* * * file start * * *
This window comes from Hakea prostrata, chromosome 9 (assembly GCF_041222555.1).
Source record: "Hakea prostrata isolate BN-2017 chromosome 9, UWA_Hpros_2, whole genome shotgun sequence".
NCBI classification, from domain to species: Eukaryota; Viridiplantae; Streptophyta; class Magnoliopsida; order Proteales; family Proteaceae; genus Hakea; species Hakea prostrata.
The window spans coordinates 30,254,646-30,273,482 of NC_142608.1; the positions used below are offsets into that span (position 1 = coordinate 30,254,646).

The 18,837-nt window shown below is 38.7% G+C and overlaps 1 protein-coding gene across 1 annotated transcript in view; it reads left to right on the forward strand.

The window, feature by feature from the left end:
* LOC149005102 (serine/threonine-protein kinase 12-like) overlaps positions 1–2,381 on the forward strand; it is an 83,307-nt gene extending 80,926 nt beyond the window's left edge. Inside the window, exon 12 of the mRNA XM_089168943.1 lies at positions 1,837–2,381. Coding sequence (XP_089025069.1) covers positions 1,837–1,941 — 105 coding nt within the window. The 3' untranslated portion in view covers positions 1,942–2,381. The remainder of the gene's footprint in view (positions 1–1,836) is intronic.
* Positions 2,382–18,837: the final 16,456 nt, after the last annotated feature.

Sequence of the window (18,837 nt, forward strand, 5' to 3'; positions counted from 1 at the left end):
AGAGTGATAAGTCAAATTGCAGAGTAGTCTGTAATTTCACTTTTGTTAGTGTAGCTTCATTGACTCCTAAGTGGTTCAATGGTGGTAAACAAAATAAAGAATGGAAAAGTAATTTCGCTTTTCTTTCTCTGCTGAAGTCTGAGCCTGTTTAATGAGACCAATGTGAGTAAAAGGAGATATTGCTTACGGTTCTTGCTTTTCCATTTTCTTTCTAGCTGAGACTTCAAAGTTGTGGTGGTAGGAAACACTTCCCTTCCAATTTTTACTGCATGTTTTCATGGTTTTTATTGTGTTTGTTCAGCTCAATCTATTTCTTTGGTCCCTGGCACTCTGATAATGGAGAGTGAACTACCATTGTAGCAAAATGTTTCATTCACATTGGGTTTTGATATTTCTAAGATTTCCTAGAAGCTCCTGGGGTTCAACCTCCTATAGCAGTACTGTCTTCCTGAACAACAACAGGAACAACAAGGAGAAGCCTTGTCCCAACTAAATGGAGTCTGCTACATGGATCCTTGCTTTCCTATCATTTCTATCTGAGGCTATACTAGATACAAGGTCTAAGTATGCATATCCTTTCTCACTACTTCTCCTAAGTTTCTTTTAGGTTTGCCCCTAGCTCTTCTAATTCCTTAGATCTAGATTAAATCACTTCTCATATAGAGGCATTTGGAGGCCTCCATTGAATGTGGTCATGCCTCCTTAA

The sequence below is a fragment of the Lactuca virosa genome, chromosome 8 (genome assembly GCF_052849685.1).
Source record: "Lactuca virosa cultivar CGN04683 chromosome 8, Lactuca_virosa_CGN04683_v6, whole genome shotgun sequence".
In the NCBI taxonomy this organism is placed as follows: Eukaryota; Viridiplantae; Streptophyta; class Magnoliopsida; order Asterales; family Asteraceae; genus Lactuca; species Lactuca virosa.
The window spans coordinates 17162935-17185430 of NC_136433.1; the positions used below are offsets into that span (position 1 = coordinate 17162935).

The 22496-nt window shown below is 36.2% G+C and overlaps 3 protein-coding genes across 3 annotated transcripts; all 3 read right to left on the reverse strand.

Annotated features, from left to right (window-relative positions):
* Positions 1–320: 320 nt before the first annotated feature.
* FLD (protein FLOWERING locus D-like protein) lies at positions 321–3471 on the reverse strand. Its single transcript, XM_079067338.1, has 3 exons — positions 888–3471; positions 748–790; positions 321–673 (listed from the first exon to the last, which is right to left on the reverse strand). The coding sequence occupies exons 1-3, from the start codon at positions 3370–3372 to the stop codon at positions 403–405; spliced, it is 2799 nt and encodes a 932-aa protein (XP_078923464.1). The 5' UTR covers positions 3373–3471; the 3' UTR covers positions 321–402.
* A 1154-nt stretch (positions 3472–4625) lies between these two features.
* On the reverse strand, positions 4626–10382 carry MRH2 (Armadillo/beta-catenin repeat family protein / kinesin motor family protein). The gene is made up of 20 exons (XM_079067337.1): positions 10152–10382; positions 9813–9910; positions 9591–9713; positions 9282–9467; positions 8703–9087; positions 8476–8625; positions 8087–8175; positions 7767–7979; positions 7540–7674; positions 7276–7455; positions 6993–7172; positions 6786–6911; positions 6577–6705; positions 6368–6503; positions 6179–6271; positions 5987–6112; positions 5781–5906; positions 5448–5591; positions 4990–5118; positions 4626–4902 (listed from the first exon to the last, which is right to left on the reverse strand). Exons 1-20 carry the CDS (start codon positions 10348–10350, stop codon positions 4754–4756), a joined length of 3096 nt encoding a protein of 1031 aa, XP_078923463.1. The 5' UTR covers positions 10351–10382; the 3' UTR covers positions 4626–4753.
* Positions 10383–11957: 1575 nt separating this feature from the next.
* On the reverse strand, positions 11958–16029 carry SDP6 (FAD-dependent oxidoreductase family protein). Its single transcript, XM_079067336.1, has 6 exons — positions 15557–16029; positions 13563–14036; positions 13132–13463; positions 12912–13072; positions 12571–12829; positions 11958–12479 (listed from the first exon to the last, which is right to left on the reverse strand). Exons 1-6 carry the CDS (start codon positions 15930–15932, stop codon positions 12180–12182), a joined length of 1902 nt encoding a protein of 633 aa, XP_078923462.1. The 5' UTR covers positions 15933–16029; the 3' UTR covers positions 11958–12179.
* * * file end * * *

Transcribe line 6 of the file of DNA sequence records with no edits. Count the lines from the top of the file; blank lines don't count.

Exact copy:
The window, feature by feature from the left end: